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I recently had lunch with a friend who is a Christian and the topic of what version of the Bible is the “correct version” came up. She is a non-denominational Christian, meaning she is not affiliated with a particular denomination. I am a Catholic.
She just assumed the King James version was the best and I just smiled and thought: "I should know this answer." I already knew that most “non-Catholic” bibles had 7 books removed at some point, so I figured the King James version must also be missing those. I also knew that Henry VIII left the Catholic Church and started the Church of England because he wanted to divorce his first wife to marry another woman and the pope wouldn’t give him permission. Not a great reason to leave the Church in my opinion, but it’s one of many examples of the Church splintering into different parts throughout history because an individual decided to change the rules to fit their own ideas. This made me question any decision making about the Bible that may have come from England or anyone else for that matter. By what authority does someone have the right to do this and why would followers acknowledge that authority?
I wanted to go back to “the beginning” to figure out where the Bible came from and how it may have been altered over the centuries. I decided to do some research on how the Bible came to be. Here is what I found:
We have to understand initially that the word “Testament” is defined by Webster's Dictionary as “a tangible proof or tribute; an expression of conviction.” The word expression already stood out to me because words can be expressed both orally and in writing.
These “expressions of conviction” would have started off as oral tradition and later written down, especially the Old Testament. This is an important point because many Christians who are not Catholic believe very strongly in “Sola Scriptura” which means “by scripture alone” meaning that all teaching comes only from the Bible. Catholics recognize that teachings come from Sacred Scripture as well as Apostolic Tradition which can also be called oral tradition.
The Catechism of the Catholic Church describes the Gospel as being handed down in two ways: orally, “by the apostles who handed on, by the spoken word of their preaching, by the example they gave, by the institutions they established, what they themselves had received —whether from the lips of Christ, from His way of life and His works, or whether they had learned it at the prompting of the Holy Spirit;” and in writing “by those apostles and other men associated with the apostles who, under the inspiration of the same Holy Spirit, committed the message of salvation to writing.”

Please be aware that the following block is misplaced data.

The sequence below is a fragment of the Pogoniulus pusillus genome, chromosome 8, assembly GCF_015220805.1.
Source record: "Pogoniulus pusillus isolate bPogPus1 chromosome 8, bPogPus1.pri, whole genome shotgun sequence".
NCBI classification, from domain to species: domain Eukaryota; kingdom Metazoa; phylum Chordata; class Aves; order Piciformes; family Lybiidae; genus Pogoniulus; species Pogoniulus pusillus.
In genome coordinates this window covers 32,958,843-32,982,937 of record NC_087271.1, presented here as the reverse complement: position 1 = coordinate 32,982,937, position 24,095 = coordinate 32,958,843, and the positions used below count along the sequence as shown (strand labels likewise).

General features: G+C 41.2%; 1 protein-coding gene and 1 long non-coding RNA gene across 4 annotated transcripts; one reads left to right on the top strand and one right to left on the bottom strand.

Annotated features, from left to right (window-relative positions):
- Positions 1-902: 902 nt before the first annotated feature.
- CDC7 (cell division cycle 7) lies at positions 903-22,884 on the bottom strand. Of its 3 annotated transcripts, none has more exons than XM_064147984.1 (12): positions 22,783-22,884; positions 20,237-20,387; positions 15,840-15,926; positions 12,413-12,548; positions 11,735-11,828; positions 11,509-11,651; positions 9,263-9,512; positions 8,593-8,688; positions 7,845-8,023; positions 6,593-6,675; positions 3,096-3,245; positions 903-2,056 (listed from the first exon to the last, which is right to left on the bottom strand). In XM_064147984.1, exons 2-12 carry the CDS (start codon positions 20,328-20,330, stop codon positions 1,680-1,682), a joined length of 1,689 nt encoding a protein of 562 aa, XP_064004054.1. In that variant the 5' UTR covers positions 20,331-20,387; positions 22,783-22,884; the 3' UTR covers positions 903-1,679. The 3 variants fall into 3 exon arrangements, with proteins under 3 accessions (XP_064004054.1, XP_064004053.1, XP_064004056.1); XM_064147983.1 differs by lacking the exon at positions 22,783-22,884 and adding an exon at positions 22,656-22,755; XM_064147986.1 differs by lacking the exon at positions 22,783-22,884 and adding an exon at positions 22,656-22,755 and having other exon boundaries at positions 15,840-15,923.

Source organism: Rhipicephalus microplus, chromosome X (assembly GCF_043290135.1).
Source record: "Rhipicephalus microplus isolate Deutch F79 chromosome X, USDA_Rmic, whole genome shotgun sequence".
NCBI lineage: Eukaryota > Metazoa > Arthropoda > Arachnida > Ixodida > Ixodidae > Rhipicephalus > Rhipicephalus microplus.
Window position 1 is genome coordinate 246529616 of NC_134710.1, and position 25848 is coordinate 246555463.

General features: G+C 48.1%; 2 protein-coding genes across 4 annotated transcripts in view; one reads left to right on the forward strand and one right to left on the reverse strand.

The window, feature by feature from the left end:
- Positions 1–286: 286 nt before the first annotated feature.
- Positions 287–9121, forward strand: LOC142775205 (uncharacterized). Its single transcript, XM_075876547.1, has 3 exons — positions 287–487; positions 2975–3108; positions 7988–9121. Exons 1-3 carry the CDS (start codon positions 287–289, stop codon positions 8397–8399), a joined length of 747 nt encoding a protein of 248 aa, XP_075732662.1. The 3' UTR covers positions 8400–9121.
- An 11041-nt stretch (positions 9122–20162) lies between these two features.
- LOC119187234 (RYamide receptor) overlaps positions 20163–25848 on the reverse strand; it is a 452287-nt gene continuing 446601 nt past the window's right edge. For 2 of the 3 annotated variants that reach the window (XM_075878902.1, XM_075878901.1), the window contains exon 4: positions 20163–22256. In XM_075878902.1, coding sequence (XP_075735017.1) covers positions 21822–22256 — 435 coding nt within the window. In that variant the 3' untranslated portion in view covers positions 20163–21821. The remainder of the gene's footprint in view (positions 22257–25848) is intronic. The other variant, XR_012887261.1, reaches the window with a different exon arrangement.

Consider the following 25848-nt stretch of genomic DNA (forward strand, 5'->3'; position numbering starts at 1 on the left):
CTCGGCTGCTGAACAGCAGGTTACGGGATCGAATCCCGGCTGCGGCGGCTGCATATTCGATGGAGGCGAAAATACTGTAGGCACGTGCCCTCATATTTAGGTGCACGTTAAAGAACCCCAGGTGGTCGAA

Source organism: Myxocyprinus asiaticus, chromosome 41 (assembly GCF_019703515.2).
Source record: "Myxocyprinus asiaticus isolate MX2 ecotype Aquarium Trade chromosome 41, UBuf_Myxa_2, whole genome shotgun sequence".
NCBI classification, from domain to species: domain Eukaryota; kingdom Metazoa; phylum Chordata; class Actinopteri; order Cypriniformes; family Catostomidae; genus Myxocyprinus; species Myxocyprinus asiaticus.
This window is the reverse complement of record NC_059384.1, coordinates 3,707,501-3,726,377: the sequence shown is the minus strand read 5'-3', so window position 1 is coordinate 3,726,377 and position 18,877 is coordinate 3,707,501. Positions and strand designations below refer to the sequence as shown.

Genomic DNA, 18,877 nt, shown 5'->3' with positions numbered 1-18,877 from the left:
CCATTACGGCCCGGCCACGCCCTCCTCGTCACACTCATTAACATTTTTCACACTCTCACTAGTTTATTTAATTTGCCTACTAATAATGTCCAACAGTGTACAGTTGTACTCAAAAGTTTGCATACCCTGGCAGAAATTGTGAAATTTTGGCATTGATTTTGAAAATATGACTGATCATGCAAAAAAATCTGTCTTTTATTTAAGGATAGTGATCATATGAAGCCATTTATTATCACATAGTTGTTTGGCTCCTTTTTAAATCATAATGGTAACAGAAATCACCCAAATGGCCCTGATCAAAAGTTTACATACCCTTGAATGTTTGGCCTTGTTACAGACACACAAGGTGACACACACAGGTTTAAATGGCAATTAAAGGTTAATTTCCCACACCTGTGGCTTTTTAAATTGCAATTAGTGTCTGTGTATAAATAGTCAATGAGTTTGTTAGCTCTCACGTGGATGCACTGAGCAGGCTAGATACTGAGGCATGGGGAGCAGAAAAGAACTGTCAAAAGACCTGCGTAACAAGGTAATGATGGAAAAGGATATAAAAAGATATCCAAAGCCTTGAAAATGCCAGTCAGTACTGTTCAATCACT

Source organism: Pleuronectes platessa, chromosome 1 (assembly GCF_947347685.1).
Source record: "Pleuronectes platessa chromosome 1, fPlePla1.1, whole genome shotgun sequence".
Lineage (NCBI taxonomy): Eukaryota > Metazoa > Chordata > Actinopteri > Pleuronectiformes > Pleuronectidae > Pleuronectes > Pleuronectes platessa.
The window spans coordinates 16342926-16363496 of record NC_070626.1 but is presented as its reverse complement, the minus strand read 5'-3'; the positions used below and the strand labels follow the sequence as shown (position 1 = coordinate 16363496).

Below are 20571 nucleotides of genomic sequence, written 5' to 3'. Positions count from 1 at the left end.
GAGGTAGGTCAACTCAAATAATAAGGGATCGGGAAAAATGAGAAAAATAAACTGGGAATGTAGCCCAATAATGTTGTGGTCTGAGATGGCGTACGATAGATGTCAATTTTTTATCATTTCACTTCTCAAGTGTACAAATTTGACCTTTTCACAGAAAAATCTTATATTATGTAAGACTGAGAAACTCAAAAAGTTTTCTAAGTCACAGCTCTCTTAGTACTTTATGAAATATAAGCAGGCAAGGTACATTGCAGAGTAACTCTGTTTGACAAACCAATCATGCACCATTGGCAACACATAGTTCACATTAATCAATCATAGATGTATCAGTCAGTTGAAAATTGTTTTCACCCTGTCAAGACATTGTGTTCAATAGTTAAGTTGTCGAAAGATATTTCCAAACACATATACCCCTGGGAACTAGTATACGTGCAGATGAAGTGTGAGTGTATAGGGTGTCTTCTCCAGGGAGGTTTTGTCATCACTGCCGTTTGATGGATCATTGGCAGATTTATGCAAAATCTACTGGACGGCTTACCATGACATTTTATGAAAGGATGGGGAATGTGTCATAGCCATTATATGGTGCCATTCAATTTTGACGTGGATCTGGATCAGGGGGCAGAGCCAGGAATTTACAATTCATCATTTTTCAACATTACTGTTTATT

St. Paul even states in 2 Thessalonians 2:15, “Therefore, brothers, stand firm and hold fast to the traditions that you were taught, either by an oral statement or by a letter of ours.”
The Early Church had to answer the question of which books were suitable for liturgy. The word “liturgy” comes from the Greek leitourgia which means “public service.” The liturgy was the public worship of the people of God. It’s important to understand this point because this goes all the way back to the book of Genesis where God puts man to work in the Garden of Eden to “till it and keep it clean.” Man, from the very beginning was created for the sacred service of worship. Liturgy is the principal means of ratifying, renewing, and maintaining the covenants between God and His people in the history of salvation.
In answering the question of which books were suitable for the liturgy, we find the answer to be the “canon.” According to the Catholic Church and the early Christian leaders, the Biblical canon must be “divinely inspired.”
The canon of the Bible is defined as the authentic list of inspired writings that are recognized and received by the Church and that make up the Old and the New Testament. The Old Testament includes writings before Christ. The New Testament includes the writings about the life of Christ and the time after His death and resurrection which includes the work of his Apostles and letters to the early Christian churches that were being formed.
There was no fixed Jewish canon of the Bible in the period before the Christian Church. There was a collection of sacred books, but the overall collection of books was still in question. Modern Jewish scholars rely upon the list of 24 books in the Masoretic Hebrew text. These are: The Law: Genesis, Exodus, Leviticus, Numbers, and Deuteronomy; The Prophets: Joshua, Judges, 1 and 2 Samuel, 1 and 2 Kings; The Latter Prophets: Isaiah, Jeremiah, and Ezekial; The Twelve Prophets Counted as One Book: Hosea, Joel, Amos, Obadiah, Micah, Jonah, Nahum, Habakkuk, Zephaniah, Haggai, Zechariah, and Malachi; The Writings: 1 and 2 Chronicles, Ezra-Nehemiah, Esther, Ruth, Psalms, Proverbs, Job, Lamentations, Ecclesiastes, Song of Songs, and Daniel.